David R. Henderson  

We, Cheap Pencils

Margaret Sullivan's Hilarious ... Trump's Trade Fallacies...

Pencils, IMG_1441.JPG

I went to Staples on Sunday to buy some pencils and a pencil sharpener. I needed new pencils with good erasers that were not all hardened from age.

I didn't need to buy a pencil sharpener. The price of the box? Under $4.00, which means under 10 cents each. Made in the Philippines. Thank you, free trade and international division of labor.

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CATEGORIES: International Trade

COMMENTS (8 to date)
john hare writes:

Yes, I am happy to buy work jeans at $10.00 out of my 2016 income in preference to $20.00+ out of my 1976 income. And for the competition that woke up domestic vehicle manufacturers. And so on for the good life I have now on an income that is supposedly below average.*

* Company owner, invest pretax.

MikeP writes:

The miracle pencil I recently discovered never needs sharpening: the disposable 0.7mm mechanical pencil.

Bic, 25 cents a piece from Target. Interestingly, it's made in the USA, though our box at home says it's made in France.

If you want to go store brand, they're 8.5 cents a piece and "imported".

RPLong writes:

A short while back, I bought a similar box of pencils from Target, along with a big book of acid-free, plain white paper, for sketching. I was amazed by how many hours of entertainment I purchased for myself for less than $5.

Sardonicus writes:

I have found the cheap pencils in question to break often, be difficult to sharpen, etc. I spend a bit more on better pencils like the Dixon Ticonderoga. All that to say, it's nice to have the market produce better pencils as well.

Chris L writes:

MikeP, I also use cheap mechanical pencils. For a long time they were expensive but a some years ago cheap ones started showing up everywhere. I figured some patent must have expired.

Hazel Meade writes:

What on earth do you need that many pencils for?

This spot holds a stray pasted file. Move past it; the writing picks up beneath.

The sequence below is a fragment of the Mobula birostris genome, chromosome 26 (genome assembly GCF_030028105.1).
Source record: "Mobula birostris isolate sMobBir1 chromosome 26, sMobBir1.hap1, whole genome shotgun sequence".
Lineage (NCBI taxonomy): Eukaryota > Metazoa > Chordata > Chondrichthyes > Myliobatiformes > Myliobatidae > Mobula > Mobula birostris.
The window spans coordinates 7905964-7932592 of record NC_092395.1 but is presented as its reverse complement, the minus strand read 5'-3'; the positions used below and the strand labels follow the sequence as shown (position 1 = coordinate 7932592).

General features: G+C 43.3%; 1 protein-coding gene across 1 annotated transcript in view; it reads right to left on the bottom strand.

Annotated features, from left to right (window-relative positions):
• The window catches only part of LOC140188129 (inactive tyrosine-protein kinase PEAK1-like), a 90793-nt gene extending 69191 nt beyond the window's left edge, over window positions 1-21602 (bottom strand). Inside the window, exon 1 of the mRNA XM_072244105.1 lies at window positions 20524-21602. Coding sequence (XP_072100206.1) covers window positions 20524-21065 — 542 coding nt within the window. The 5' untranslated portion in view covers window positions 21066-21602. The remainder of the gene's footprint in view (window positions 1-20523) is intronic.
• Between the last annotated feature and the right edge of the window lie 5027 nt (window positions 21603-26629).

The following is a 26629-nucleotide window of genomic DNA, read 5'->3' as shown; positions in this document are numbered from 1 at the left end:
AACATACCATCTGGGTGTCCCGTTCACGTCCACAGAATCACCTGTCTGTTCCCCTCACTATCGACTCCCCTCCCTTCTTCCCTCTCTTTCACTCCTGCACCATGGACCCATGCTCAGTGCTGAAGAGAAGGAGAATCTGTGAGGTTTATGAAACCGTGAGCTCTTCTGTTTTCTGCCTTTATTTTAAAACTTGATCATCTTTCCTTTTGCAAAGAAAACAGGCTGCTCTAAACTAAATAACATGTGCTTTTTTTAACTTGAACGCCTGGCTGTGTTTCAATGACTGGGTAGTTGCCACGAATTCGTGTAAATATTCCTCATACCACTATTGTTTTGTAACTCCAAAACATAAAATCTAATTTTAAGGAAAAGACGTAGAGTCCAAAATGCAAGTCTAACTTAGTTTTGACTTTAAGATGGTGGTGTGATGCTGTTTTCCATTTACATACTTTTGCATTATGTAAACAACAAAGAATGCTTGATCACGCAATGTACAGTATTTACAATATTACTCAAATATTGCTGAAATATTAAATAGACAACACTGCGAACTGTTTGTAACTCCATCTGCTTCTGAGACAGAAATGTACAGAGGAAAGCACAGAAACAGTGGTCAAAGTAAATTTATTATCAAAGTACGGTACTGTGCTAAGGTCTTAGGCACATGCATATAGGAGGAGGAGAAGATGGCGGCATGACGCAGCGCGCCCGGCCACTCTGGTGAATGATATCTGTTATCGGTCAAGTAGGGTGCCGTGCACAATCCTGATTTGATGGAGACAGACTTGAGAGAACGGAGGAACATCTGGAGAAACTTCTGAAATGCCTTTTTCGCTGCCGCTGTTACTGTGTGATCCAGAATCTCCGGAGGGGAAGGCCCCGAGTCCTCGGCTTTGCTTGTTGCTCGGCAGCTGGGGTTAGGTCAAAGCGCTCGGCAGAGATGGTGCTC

MikeP writes:

In my case, they were a birthday trinket for a kid's class.

But we had some left over, so they're now in the house. I have to say, when you want a pencil it is easier to find a disposable mechanical pencil than it is to find both a standard pencil and a pencil sharpener.

michael pettengill writes:

What did you sell to the Philippines?

$4 in ownership in US pork production capital by way of China selling $4 of goods to the Philippines and then buying existing capital in the US? Or perhaps $4 in real estate in California removing housing from the reach of Californian workers?

In the former, China is gaining technology it will deploy in China to become a bigger pork producer and possibly put Americans out of work by capping the growth in US pork production driven by exports. China can buy subsidize grain from the US to produce pork the American way with Chinese labor, possibly exporting to the region, cutting out US exports.

In the latter, China gains access to the US education system, sending kids born in California back to California to live in the housing and thus becoming residents entitled to California education building human capital that is taken back to China to be productive.

If trade were about labor, the imbalance in labor value flow would result in the exchange rate changing so the imported pencil costs more and exported US labor goods costs less to the importer.

Instead trade is generally trading labor for old existing capital assets. The worst case is Saudi Arabia and Venezuela where workers are put out of work by imported labor value goods traded for old capital assets. After all, in these nations, cheap food is imported at prices lower than local food producers can manage, with cheap food called a welfare enhancing good that benefits the nation's people who benefit by not paying costly local farm labor.

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